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Leni Riefenstahl: Reclaiming Tiefland

Continued from this article

Part I. Denazifying Leni

After World War II, Leni Riefenstahl couldn’t escape the Fuhrer’s shadow. Arrested first by American, then French troops, her property and money seized, she endured interrogations about her ties to the regime. Riefenstahl argued she’d been coerced into making propaganda and wasn’t aware of Nazi atrocities. The image stuck: three denazification tribunals acquitted her (one cautiously branding her a “fellow traveler”), and Riefenstahl began the road to rehabilitation.

More diligent investigators challenged her self-portrait. In 1946, American journalist Budd Schulberg interviewed Riefenstahl for the Saturday Evening Post. Riefenstahl claimed she didn’t know about Nazi concentration camps. Later, asked why she made Triumph of the Will, Riefenstahl claimed Joseph Goebbels threatened her with a concentration camp. Disgusted with Riefenstahl’s self-serving contradictions, Schulberg labeled her a “Nazi Pin-Up Girl.”

Then the German tabloid Revue published a damning article in
See full article at SoundOnSight »

Leni Riefenstahl’s Impossible Dream: Tiefland, Fantasy and the Fuhrer’s Shadow

Part I. A Filmmaker’s Apotheosis

April 20th, 1938 marked Adolf Hitler’s 49th birthday. In the past five years, he’d rebuilt Germany from destitute anarchy into a burgeoning war machine, repudiated the Versailles Treaty and, that March, incorporated Austria into his Thousand-Year Reich. In Nazi Germany, fantasy co-mingled with ideology, expressing an obsession with Germany’s mythical past through propaganda and art. Fittingly, Hitler celebrated at the Ufa-Palast am Zoo in Berlin, Germany’s most prestigious cinema.

There, Nazi officials and foreign diplomats joined dignitaries of German kultur. Present were Wilhelm Furtwangler, conductor of Berlin’s Philharmonic Orchestra; Albert Speer, Hitler’s architect and confidante; actor Gustaf Grundgens, transformed from Brechtian Bolshevik to director of Prussia’s State Theater; and movie star Emil Jannings, Oscar-winner of The Lost Command and The Blue Angel, now an Artist of the State. Also Propaganda Minister Joseph Goebbels, who nationalized German cinema in
See full article at SoundOnSight »

J Michael Straczynski to make directorial debut

J Michael Straczynski to make directorial debut
J Michael Straczynski will make his feature directorial debut on The Flickering Light.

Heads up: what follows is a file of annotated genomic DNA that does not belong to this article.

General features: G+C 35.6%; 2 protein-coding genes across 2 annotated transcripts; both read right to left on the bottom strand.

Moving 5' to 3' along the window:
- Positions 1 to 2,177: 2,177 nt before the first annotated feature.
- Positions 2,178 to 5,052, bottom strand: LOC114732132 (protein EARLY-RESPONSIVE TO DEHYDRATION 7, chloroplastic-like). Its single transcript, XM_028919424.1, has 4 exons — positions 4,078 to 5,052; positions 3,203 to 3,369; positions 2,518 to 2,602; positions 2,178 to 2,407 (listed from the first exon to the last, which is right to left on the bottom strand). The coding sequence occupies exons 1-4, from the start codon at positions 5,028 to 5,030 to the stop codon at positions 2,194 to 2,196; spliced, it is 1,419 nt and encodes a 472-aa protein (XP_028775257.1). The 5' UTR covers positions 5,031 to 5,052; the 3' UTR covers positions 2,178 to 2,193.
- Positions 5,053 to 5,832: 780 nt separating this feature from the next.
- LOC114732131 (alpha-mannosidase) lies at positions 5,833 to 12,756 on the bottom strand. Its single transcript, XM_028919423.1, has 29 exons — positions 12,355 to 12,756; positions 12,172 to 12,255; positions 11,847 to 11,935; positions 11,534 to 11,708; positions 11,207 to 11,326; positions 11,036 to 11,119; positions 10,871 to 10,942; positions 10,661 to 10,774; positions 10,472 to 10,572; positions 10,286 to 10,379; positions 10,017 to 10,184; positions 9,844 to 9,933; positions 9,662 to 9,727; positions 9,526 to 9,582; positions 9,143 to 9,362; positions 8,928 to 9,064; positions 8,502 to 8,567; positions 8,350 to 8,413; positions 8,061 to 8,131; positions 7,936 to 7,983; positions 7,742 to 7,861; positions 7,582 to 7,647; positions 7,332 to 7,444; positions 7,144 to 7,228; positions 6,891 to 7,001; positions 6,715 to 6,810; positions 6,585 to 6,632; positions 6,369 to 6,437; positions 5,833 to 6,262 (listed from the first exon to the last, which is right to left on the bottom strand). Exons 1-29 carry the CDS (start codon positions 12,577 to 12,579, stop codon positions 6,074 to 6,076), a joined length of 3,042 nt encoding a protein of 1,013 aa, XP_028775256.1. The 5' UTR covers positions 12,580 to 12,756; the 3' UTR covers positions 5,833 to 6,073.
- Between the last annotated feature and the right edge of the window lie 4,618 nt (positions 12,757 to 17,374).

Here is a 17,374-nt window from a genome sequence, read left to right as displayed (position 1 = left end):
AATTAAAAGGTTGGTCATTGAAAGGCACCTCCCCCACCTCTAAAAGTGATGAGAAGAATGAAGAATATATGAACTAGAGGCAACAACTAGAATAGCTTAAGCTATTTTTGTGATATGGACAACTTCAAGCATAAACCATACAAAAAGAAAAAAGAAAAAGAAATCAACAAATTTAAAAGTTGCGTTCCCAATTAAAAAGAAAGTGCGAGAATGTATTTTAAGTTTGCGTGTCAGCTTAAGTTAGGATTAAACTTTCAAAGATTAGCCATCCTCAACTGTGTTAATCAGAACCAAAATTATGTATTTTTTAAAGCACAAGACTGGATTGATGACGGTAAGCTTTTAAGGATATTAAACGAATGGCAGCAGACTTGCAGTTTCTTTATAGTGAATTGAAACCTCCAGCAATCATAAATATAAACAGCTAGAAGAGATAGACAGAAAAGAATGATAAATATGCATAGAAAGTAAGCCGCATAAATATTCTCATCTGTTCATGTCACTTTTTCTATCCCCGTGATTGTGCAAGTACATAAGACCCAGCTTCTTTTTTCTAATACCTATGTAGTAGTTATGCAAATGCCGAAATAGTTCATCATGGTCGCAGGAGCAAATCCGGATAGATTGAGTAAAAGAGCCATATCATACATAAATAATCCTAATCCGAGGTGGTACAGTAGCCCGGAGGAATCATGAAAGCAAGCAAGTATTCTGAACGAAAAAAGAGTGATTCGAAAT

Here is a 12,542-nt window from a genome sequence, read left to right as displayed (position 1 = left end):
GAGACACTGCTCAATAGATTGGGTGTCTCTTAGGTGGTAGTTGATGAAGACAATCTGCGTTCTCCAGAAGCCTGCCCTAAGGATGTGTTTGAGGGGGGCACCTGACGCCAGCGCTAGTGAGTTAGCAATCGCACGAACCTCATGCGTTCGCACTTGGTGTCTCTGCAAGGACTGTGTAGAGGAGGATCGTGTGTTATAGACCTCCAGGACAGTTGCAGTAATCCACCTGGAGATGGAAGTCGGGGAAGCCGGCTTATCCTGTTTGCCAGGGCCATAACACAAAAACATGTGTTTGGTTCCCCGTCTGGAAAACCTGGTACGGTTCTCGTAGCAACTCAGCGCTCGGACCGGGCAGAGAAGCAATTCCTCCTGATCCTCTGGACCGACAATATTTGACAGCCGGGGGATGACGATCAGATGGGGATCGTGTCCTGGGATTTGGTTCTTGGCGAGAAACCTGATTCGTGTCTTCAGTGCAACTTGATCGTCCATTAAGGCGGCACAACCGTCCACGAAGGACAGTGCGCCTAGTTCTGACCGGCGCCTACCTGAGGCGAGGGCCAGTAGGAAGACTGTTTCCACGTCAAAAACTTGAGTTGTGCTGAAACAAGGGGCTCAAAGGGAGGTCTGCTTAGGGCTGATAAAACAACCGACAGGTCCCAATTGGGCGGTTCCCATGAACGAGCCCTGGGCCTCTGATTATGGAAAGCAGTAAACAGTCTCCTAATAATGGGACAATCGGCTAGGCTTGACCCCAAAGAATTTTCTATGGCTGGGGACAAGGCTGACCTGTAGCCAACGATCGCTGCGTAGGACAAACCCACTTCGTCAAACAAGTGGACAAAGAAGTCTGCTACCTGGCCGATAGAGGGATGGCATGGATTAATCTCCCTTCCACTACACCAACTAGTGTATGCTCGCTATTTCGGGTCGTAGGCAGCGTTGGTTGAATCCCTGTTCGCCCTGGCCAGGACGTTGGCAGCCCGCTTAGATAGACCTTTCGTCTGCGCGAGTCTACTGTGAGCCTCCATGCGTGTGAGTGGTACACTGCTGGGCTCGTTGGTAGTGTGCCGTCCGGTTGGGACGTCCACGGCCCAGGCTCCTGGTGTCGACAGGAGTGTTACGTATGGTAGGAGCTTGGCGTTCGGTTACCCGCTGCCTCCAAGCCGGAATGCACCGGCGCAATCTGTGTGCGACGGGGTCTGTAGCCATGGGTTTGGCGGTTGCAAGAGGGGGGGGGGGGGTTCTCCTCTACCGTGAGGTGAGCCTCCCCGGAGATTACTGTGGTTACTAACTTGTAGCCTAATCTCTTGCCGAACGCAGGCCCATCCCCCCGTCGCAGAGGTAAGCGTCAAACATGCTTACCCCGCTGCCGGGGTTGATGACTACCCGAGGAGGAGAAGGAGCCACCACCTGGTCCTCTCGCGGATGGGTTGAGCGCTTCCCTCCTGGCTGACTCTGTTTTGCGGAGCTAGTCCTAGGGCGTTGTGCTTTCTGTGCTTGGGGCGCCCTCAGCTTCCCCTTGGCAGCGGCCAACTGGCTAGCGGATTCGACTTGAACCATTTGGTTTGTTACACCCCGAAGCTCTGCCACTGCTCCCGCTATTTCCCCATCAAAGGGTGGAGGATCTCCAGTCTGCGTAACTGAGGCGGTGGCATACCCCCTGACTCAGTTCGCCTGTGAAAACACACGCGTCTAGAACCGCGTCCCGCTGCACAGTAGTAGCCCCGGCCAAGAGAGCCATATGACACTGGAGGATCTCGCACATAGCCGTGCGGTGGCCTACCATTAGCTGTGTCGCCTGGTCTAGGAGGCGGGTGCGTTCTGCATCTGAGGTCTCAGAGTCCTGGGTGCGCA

The writer has secured funding from Reliance Entertainment's Motion Picture Capital and will direct from his own script, reports Variety.

The film centres around a group of Romani prisoners from the Marzahn Concentration Camp.

They were pressed into work as actors in the 1942 film Tiefland, a film which was directed by and starred Nazi propagandist Leni Riefenstahl.

Straczynski is best known for his work in comics. He also wrote the scripts for Clint Eastwood's Changeling and Thor, as well as serving as showrunner on Babylon 5.

The Flickering Light is set to enter production in November, using the same sound stages that Studio Babelsberg used for Tiefland.
See full article at Digital Spy - Movie News »

[The Classroom] Hyperreality in ‘Inglourious Basterds’: Tarantino’s Interwoven Cinematic World in 1940s France

By modern standards, Quentin Tarantino would be considered an auteur; a director whose films reflect that his personal creative vision. But what exactly is that vision, and how is it reflected in his work? One major observation that one can make about Tarantino’s films is that he often incorporates a number of references, many of which refer to cinema, specific films, or pop culture. His films are laced with this intertextuality were the relationship between texts (or films) is constantly being redefined. This method of pastiche is one way that he draws attention to the fact that his film is a constructed piece of fiction, or a “simulation.”

His rational behind this is heavily influenced by French theorist Jean Baudrillard’s notion of “hyperreality.” Hyperreality in this case refers to the inability of consciousness to distinguish reality from fantasy, as the two become blurred into one. Baudrillard argues that
See full article at The Film Stage »

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